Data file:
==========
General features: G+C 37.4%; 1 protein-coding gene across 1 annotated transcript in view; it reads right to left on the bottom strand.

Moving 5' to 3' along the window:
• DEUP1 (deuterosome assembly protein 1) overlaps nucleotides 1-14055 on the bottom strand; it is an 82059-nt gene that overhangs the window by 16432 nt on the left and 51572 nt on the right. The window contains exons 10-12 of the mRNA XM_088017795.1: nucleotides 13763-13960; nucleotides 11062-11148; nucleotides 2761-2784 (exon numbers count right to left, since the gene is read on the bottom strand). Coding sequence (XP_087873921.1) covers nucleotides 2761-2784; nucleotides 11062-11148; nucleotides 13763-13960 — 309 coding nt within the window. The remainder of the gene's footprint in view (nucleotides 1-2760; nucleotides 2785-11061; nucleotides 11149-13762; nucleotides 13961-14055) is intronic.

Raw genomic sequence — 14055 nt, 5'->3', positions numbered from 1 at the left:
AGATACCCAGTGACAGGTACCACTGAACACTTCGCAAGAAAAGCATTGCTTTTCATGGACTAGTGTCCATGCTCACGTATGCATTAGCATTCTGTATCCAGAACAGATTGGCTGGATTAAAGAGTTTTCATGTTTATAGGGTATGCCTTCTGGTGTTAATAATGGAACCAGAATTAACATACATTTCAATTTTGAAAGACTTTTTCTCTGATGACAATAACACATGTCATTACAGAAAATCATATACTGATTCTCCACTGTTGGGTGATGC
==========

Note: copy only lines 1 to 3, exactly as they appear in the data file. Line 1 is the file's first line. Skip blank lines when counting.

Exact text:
General features: G+C 37.4%; 1 protein-coding gene across 1 annotated transcript in view; it reads right to left on the bottom strand.

Moving 5' to 3' along the window:
• DEUP1 (deuterosome assembly protein 1) overlaps nucleotides 1-14055 on the bottom strand; it is an 82059-nt gene that overhangs the window by 16432 nt on the left and 51572 nt on the right. The window contains exons 10-12 of the mRNA XM_088017795.1: nucleotides 13763-13960; nucleotides 11062-11148; nucleotides 2761-2784 (exon numbers count right to left, since the gene is read on the bottom strand). Coding sequence (XP_087873921.1) covers nucleotides 2761-2784; nucleotides 11062-11148; nucleotides 13763-13960 — 309 coding nt within the window. The remainder of the gene's footprint in view (nucleotides 1-2760; nucleotides 2785-11061; nucleotides 11149-13762; nucleotides 13961-14055) is intronic.